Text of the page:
Episode 028: Organizing Your Career, With Special Guest, Stacey Delo from Après Group

Written by Laurie Palau. Posted in Podcast, Women

  • Today we are continuing with our Summer Simplification series
  • Our topic of the day is Organizing Your Career
  • We are joined by special guest, Stacey Delo from Après
  • We’re talking about the daunting task of looking for a job after a long gap
  • Stacey shares some tips on how to re-invent yourself and get noticed
  • Check out the entire episode here!
  • If you have a question for us, leave us a comment or join our facebook group This ORGANIZED Life.
  • Subscribe to This ORGANIZED Life on iTunes , Soundcloud  or GooglePlay , and be the first to hear new episodes or download ones you may have missed!

Mother’s Day 2017

Written by Laurie Palau. Posted in BLOG: A Life More Organized, Women

Mother’s Day isn’t all breakfast in bed and flowers. For many, there’s a sense of sadness and loss.

This will be my 5th Mother’s Day without my mom. It’s sad, not just for me, but for my daughters. My mom had a good heart and lived for my kids. Most days I try not to dwell on the loss, but rather feel grateful for the time that we had together, even though it wasn’t nearly as long as I wanted. Nonetheless, each Mother’s Day is another milestone. Another year she missed. Another year we continue to miss her.

I also think of the many women with fertility issues trying desperately to get pregnant, and Mother’s Day is just another reminder of what isn’t. So for all the women out there trying to become mother’s, I’m thinking of you.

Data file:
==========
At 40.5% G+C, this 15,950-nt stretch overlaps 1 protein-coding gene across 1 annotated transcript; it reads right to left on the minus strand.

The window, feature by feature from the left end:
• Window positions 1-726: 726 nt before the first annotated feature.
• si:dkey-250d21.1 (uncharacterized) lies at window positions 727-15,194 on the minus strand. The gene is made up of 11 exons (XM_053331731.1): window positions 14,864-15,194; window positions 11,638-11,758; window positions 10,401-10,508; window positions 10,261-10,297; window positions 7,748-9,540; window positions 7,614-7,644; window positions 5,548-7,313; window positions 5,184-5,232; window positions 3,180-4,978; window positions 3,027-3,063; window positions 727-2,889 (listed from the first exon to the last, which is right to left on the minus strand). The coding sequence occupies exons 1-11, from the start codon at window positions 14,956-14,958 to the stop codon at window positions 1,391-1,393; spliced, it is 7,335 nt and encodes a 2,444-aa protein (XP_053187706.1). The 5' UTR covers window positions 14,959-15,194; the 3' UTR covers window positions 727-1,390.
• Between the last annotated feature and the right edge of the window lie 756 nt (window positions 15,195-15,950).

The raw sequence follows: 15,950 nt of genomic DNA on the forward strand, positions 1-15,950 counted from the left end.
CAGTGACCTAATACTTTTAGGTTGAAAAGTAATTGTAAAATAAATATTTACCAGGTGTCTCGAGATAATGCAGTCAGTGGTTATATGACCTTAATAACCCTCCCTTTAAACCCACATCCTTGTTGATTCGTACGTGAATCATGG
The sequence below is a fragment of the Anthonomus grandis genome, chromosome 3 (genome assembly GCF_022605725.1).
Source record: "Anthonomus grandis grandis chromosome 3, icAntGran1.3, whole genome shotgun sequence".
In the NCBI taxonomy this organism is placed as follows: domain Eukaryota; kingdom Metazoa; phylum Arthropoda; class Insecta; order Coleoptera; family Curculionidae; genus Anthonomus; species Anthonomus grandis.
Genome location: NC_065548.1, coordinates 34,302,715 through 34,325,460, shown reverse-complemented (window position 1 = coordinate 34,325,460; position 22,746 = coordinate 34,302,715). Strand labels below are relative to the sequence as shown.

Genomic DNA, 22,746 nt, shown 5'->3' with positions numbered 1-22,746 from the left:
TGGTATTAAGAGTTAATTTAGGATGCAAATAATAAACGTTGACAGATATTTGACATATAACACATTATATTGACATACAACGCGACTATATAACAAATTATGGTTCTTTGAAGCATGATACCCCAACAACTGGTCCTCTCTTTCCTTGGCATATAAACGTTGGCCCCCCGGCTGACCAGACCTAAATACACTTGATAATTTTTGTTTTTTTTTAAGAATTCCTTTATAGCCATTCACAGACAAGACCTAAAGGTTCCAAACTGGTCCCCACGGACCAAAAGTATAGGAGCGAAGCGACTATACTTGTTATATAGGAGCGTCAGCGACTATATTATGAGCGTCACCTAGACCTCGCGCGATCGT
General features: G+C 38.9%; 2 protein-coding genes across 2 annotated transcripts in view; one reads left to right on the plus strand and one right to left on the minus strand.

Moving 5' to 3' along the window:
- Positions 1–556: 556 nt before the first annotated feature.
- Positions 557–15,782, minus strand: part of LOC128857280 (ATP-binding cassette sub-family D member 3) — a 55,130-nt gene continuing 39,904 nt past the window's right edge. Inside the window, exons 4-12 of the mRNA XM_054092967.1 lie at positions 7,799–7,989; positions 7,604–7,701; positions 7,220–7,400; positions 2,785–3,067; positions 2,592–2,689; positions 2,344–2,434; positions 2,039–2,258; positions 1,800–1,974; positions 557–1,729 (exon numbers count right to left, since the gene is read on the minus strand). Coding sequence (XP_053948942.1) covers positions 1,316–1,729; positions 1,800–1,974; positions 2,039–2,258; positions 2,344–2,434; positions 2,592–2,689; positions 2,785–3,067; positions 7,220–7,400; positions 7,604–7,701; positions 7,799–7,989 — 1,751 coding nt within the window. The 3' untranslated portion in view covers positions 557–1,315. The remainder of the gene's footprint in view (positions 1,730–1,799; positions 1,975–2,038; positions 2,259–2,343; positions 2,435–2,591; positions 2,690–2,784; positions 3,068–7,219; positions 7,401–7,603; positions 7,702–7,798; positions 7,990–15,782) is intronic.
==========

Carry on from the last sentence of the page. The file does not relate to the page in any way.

Mostly I think about my friends who have a loss much greater than mine.  Sadly, I have more friends than I care to count who have lost a child. I sit quietly (or not so quietly) on the sidelines, watching their strength as they get up every morning and continue living, despite the indescribable void in their world. I can’t relate to their pain, but empathize with their grief and pray for them continually.

My one friend wrote on facebook that she dreads Mother’s Day because she “failed as a mother” and that broke my heart. She is one of the most amazing mothers I have the honor of knowing. Not only did she fight day in and day out while her son was alive, but has dedicated her career to finding cures for pediatric cancer so other kids can have a chance at life.

As mother’s we are not superheroes. Our kids may think of us that way when they are young, and we often wish we had super powers, but in the end, we are all just human.  We are flawed. We sacrifice. We love. We yell. We hug. We support. We do our best.

I’m sure many of my friends will avoid social media this weekend because seeing photos of people with their mom’s or kids is just too painful.

So whether you are a mom or not, I encourage you to take a moment to reach out to someone who may be mourning the loss of their mom, their child or simply what wasn’t, and let them know you are thinking about them.

Are you Functioning on Autopilot?

Written by Laurie Palau. Posted in BLOG: A Life More Organized, Getting Organized, Organized Home, Simplify, Uncategorized, Women

Busy schedule

Yesterday, for the first time in I don’t know how long, I stayed home to play catch up.  Since I spend most days on-site with clients and most evenings running from activity to activity, my own to-do list often takes a backseat.  

Whether you’re stressed with a demanding job, busy taking care of your kids all day or helping with aging parents, we often spend days, even weeks, running on autopilot. The trouble is that functioning in survival mode can only last for so long.

Sound familiar?

There are certain things (like writing this article for one) that requires thought and uninterrupted time; A novel concept for most of us.

So how do you get ahead when you spend every day catering to everyone else?

1. Just Say No. Have you ever noticed that it’s always the same group of people who volunteer at Church, school, or extracurricular activities? The more you do, the more people ask of you. There is only so much time you have to spare, so it’s ok to be selective. Don’t feel compelled to say “yes” to everyone who asks, especially if it comes at the expense of your sanity.